In polyamorous relationships, anecdotal evidence suggests primary partners may afford certain rewards because primary partners can share in major life decisions and can help to promote greater levels of interdependence (e.g., joint finances, cohabitate, etc.) [8]. Some experiences and behaviors that are more common among primary partnerships, such as relationship approval and the ability to exist as a publicly recognized couple (especially when secrecy in other relationships is salient) may be additionally rewarding. In contrast, other experiences and behaviors that are likely more common among secondary relationships may have relationship deterring effects, such as maintaining a romantic bond in social climates that marginalize and devalue polyamorous relationships. For these reasons, we further expected that it should be more difficult to develop interdependence in secondary relationships compared to primary relationships.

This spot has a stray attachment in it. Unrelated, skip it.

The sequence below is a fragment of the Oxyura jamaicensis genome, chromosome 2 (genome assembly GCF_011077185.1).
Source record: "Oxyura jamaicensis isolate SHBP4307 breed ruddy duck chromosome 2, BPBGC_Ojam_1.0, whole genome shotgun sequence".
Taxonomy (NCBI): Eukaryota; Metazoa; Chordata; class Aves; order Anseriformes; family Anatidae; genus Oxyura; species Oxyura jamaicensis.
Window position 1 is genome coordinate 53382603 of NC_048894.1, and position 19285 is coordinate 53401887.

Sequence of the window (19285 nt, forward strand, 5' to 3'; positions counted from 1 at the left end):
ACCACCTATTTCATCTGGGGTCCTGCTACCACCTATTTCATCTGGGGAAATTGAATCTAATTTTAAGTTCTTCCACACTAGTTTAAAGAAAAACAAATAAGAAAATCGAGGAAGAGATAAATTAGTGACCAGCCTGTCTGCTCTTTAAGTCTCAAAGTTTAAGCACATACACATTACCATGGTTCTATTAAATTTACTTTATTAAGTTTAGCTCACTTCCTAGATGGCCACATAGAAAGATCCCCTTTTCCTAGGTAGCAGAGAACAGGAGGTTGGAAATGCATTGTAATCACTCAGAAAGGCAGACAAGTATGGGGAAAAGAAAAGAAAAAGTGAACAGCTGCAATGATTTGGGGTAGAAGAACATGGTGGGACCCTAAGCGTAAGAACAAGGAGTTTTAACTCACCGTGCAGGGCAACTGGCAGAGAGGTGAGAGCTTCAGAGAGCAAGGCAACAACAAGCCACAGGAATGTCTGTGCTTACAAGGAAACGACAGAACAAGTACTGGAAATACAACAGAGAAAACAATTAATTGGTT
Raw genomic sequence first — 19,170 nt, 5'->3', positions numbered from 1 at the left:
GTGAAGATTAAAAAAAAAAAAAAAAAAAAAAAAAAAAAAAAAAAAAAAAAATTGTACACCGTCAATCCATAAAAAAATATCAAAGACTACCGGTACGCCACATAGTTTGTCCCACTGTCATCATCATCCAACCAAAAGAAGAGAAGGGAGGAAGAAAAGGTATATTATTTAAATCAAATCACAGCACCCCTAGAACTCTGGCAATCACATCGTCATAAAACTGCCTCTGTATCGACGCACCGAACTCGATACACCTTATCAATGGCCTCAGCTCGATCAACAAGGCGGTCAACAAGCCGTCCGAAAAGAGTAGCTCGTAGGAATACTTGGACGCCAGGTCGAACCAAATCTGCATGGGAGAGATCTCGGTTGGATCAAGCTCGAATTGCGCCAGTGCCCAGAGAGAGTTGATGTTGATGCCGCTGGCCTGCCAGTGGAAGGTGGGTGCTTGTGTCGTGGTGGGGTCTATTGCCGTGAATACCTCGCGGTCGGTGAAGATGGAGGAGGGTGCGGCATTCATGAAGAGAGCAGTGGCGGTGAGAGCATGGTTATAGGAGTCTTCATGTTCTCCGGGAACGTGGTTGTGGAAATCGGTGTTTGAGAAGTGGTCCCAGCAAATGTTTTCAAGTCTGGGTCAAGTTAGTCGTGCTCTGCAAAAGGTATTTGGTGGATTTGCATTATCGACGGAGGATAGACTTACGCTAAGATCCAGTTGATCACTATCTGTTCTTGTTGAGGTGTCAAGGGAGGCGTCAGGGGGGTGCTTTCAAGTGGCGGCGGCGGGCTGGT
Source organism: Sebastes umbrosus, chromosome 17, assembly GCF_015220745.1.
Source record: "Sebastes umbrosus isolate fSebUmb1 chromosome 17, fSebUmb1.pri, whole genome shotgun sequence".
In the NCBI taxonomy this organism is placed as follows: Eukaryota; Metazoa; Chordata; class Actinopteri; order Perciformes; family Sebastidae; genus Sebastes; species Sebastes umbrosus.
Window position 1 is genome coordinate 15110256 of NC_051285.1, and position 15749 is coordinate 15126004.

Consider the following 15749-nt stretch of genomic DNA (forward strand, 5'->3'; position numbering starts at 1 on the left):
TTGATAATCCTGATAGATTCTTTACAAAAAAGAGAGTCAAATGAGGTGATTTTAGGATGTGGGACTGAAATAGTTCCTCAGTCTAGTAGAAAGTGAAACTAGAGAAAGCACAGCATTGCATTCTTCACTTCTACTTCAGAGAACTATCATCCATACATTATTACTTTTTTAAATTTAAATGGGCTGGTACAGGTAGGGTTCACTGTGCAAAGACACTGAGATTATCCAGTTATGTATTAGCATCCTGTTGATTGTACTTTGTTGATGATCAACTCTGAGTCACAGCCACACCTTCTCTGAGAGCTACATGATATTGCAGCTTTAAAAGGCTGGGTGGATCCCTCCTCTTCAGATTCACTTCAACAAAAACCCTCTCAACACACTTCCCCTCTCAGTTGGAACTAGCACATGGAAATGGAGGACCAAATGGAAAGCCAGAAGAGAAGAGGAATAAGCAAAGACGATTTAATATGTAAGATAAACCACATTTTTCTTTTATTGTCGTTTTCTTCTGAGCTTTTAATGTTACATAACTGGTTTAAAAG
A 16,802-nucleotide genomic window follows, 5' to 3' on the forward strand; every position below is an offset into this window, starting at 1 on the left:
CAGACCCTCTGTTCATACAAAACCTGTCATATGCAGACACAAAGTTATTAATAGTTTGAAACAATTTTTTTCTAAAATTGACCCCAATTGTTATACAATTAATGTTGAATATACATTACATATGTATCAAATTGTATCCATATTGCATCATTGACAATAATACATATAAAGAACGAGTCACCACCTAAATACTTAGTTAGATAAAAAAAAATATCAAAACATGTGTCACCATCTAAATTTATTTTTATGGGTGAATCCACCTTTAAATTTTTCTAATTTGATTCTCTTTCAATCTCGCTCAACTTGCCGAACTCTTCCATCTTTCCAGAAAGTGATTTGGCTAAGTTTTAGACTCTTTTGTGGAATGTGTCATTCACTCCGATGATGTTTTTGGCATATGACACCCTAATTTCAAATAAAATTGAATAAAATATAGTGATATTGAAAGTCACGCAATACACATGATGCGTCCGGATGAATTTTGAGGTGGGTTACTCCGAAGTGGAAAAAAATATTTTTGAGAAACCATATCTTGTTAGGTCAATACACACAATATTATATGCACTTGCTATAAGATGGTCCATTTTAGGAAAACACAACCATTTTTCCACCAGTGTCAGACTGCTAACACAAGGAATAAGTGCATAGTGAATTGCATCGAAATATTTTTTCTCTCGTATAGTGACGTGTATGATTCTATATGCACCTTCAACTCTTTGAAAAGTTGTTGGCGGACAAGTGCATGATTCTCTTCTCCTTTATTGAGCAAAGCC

A practical matter to also consider is the degree to which one invests in and is therefore able to commit to a relationship, given that many investments are, by their nature, limited. More specifically, if the primary partner is the recipient of many of the investments typical in traditional relationship trajectories (moving in together, getting married, having children, etc.), there are simply fewer resources left to invest into relationships with secondary partners, and thus, fewer opportunities to become truly interdependent. Additionally, previous research utilizing the Investment Model Scale found that individuals in marginalized relationships invest significantly less than individuals in nonmarginalized relationships [34]. Taken together, we predicted that the mean amount of investments for primary relationships would be greater than the mean amount of investments reported in secondary relationships (Hypothesis 5).